Digital UK

Digital UK is a British company owned by the BBC, ITV, Channel 4 and Arqiva which supports Freeview viewers and channels. It provides people with information about their options for receiving terrestrial TV and advice on reception and equipment. The company also handles day-to-day technical management of the Freeview Electronic Programme Guide (EPG), allocates channel numbers and manages the launch of new services and multiplexes onto the platform. Digital UK has been licensed by Ofcom as an EPG provider.

In 2015 Digital UK and Freeview developed Freeview Play - a connected TV service offering both live linear TV and on-demand content, including a range of popular catch-up players. The service is available on both TVs and set-top boxes and is now widely supported by more than 20 manufacturer brands.[1][2]

Digital UK continues to lead on development of the Freeview Play product specification which is based on open standards, working in close co-operation with manufacturers and industry bodies.

From 2008-2012, Digital UK led the implementation of digital TV switchover and recently oversaw the clearance of terrestrial TV services from the 800 MHz band of spectrum to prepare for the launch of 4G mobile broadband services.

Digital UK was formed on 13 April 2005 as SwitchCo,[3] adopting its present name five months later. It is based in Mortimer Street in Fitzrovia, London.

The company completed the first pilot digital switchover in Whitehaven, Cumbria in 2007, and the last switchover was completed in Northern Ireland on 24 October 2012.[4] The organisation completed the project on time and under budget.[5]

Digital UK
Digital UK
Formation13 April 2005
TypeCompany limited by guarantee
PurposeSupports Freeview viewers and channels
Headquarters27 Mortimer Street, London W1T 3JF
Region served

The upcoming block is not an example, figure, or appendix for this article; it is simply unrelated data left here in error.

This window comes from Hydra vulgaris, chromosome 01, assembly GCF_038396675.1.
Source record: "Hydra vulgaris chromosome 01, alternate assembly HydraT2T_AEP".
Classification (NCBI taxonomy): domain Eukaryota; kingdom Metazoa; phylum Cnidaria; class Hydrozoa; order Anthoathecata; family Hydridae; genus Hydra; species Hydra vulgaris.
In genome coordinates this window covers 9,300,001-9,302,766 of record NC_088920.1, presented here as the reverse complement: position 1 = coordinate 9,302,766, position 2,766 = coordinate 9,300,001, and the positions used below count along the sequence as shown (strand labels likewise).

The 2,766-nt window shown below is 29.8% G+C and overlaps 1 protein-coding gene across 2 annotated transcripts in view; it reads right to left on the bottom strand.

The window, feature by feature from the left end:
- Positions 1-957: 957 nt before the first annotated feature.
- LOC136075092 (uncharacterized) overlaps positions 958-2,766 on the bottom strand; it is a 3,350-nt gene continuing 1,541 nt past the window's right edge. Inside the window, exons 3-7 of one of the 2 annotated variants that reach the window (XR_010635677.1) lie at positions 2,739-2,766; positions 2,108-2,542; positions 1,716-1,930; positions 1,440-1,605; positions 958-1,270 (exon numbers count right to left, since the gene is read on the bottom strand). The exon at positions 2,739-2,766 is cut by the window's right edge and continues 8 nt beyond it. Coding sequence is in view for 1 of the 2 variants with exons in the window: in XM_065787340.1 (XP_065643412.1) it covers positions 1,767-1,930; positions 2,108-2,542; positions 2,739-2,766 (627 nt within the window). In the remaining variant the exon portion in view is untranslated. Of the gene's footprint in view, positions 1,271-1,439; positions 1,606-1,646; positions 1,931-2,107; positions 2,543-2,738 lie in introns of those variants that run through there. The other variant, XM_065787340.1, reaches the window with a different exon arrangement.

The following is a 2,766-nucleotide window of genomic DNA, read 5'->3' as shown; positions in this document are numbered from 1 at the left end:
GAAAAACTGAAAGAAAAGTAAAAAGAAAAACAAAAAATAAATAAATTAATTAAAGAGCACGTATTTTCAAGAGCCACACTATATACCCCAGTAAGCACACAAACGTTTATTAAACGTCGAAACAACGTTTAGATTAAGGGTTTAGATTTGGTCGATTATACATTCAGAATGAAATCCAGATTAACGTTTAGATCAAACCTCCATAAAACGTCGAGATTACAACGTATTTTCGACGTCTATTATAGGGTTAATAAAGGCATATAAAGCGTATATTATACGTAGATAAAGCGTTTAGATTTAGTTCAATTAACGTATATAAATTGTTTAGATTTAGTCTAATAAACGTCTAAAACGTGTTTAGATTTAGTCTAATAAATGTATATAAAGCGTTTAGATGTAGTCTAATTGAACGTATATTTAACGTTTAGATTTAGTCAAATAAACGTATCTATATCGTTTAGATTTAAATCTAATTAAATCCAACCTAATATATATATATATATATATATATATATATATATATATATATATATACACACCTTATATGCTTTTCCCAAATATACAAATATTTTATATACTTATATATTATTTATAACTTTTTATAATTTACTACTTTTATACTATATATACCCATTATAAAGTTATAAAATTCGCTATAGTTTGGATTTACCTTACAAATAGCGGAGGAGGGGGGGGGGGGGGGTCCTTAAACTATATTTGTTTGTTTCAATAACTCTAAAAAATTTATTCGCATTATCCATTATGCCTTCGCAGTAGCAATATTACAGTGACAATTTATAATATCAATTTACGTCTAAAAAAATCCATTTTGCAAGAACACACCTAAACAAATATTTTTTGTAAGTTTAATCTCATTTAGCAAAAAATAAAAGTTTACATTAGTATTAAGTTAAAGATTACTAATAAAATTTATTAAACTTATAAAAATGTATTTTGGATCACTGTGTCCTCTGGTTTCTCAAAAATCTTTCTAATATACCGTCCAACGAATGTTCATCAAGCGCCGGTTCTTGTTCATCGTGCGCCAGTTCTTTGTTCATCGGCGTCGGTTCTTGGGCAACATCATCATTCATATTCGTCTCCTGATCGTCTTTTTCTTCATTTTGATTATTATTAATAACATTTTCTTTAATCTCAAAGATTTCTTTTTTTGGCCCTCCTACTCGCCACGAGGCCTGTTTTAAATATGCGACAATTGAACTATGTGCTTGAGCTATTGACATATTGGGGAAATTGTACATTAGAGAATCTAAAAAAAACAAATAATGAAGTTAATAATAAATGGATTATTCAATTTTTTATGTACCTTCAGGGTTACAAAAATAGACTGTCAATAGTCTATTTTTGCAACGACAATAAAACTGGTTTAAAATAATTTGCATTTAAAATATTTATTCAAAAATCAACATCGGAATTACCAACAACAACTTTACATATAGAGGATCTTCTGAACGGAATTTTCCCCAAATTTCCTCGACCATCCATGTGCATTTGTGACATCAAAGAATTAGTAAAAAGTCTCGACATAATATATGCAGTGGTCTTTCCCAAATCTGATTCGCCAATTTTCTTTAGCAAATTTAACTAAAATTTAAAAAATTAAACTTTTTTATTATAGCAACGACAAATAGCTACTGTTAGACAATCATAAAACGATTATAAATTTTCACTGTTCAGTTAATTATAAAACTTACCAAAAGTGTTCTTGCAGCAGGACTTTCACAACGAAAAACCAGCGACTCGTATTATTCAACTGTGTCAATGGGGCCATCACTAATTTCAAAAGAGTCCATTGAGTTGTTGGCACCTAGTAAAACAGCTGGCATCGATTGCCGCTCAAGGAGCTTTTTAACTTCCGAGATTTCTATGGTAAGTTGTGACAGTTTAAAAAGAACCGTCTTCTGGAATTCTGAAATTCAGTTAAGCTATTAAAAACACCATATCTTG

United Kingdom
Official language
English, Welsh
Key people
Caroline Thomson, Chairman
Jonathan Thompson, Chief Executive
Parent organization
BBC, ITV, Channel 4, Arqiva


Switchover Communication

Digital Switchover banner in Porthmadog, Wales, as seen in September 2009.

Digital UK was responsible for explaining switchover to the public.

Digital UK also provided information to consumers through a website and a telephone helpline (0845 6 50 50 50).

Transmitter work

One of the main reasons for switchover was to allow almost every home to receive a digital signal through their normal aerial – digital terrestrial television, usually known in the UK as Freeview.

Before switchover began, around one quarter of the UK public could not receive Freeview, because the digital signal was broadcast at low power in order not to interfere with analogue television. By switching the analogue signal off, it became possible to increase Freeview coverage. When switchover was completed, 98.5% of UK homes were able to receive the service.

Extending Freeview involved re-engineering work at 1,150 transmitter sites across the country between 2008 and 2012. Digital UK was responsible for co-ordinating this work, which was carried out region by region.

Freeview is only one way to receive digital television: the others are digital satellite (through Sky, or free-to-air systems), cable (through Virgin Media or WightFibre) and over a telephone line (through TalkTalk TV in London).


Digital UK also worked with electrical manufacturers and retailers, who supplied the equipment necessary for all the UK's television households to watch digital.

The company promoted the 'digital tick' logo, a certification mark for the public that identifies TV equipment in stores that will work before, during and after digital switchover.

The Switchover Help Scheme

Digital UK worked alongside the BBC-run Switchover Help Scheme, which helped older and disabled people convert one of their sets to digital.

See also


  1. ^
  2. ^ "Digital UK - About Freeview Play".
  3. ^ "Industry-funded SwitchCo launches today". DTG. 13 April 2005.
  4. ^ "Analogue TV signals to end in October 2012". BBC. 14 October 2011.
  5. ^ "End of an era: Analogue TV to be switched off". Daily Mail. 14 October 2011.

External links


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